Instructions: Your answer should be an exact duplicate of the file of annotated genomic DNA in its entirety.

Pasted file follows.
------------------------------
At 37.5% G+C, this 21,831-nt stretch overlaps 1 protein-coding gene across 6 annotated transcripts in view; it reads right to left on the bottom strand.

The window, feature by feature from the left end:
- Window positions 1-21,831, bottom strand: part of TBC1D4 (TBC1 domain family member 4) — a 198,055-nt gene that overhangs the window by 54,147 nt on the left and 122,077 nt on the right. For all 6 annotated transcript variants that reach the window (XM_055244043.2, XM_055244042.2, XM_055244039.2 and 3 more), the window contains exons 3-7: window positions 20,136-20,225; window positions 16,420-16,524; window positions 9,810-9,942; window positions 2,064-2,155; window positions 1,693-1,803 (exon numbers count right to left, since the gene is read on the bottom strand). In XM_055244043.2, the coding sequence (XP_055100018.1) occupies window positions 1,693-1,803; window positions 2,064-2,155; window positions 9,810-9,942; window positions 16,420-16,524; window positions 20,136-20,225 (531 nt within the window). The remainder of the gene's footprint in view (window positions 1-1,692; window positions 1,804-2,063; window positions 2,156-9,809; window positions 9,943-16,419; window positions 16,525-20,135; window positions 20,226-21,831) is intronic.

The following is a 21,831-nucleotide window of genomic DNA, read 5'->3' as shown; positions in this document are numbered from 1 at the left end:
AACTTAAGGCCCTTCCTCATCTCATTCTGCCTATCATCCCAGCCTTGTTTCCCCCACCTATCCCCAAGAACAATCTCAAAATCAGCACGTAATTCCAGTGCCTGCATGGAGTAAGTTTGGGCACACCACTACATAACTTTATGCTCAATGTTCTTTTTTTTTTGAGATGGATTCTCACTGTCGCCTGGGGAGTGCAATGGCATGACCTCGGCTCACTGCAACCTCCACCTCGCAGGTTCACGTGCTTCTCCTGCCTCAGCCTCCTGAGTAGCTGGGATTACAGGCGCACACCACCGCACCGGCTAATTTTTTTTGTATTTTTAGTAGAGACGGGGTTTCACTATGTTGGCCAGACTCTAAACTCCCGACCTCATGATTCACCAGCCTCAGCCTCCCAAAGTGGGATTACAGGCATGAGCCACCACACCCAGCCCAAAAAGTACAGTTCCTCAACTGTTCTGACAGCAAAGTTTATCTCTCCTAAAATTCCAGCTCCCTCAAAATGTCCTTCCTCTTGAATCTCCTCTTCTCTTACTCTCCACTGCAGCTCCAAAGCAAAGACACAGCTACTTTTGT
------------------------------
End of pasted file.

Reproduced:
At 37.5% G+C, this 21,831-nt stretch overlaps 1 protein-coding gene across 6 annotated transcripts in view; it reads right to left on the bottom strand.

The window, feature by feature from the left end:
- Window positions 1-21,831, bottom strand: part of TBC1D4 (TBC1 domain family member 4) — a 198,055-nt gene that overhangs the window by 54,147 nt on the left and 122,077 nt on the right. For all 6 annotated transcript variants that reach the window (XM_055244043.2, XM_055244042.2, XM_055244039.2 and 3 more), the window contains exons 3-7: window positions 20,136-20,225; window positions 16,420-16,524; window positions 9,810-9,942; window positions 2,064-2,155; window positions 1,693-1,803 (exon numbers count right to left, since the gene is read on the bottom strand). In XM_055244043.2, the coding sequence (XP_055100018.1) occupies window positions 1,693-1,803; window positions 2,064-2,155; window positions 9,810-9,942; window positions 16,420-16,524; window positions 20,136-20,225 (531 nt within the window). The remainder of the gene's footprint in view (window positions 1-1,692; window positions 1,804-2,063; window positions 2,156-9,809; window positions 9,943-16,419; window positions 16,525-20,135; window positions 20,226-21,831) is intronic.

The following is a 21,831-nucleotide window of genomic DNA, read 5'->3' as shown; positions in this document are numbered from 1 at the left end:
AACTTAAGGCCCTTCCTCATCTCATTCTGCCTATCATCCCAGCCTTGTTTCCCCCACCTATCCCCAAGAACAATCTCAAAATCAGCACGTAATTCCAGTGCCTGCATGGAGTAAGTTTGGGCACACCACTACATAACTTTATGCTCAATGTTCTTTTTTTTTTGAGATGGATTCTCACTGTCGCCTGGGGAGTGCAATGGCATGACCTCGGCTCACTGCAACCTCCACCTCGCAGGTTCACGTGCTTCTCCTGCCTCAGCCTCCTGAGTAGCTGGGATTACAGGCGCACACCACCGCACCGGCTAATTTTTTTTGTATTTTTAGTAGAGACGGGGTTTCACTATGTTGGCCAGACTCTAAACTCCCGACCTCATGATTCACCAGCCTCAGCCTCCCAAAGTGGGATTACAGGCATGAGCCACCACACCCAGCCCAAAAAGTACAGTTCCTCAACTGTTCTGACAGCAAAGTTTATCTCTCCTAAAATTCCAGCTCCCTCAAAATGTCCTTCCTCTTGAATCTCCTCTTCTCTTACTCTCCACTGCAGCTCCAAAGCAAAGACACAGCTACTTTTGT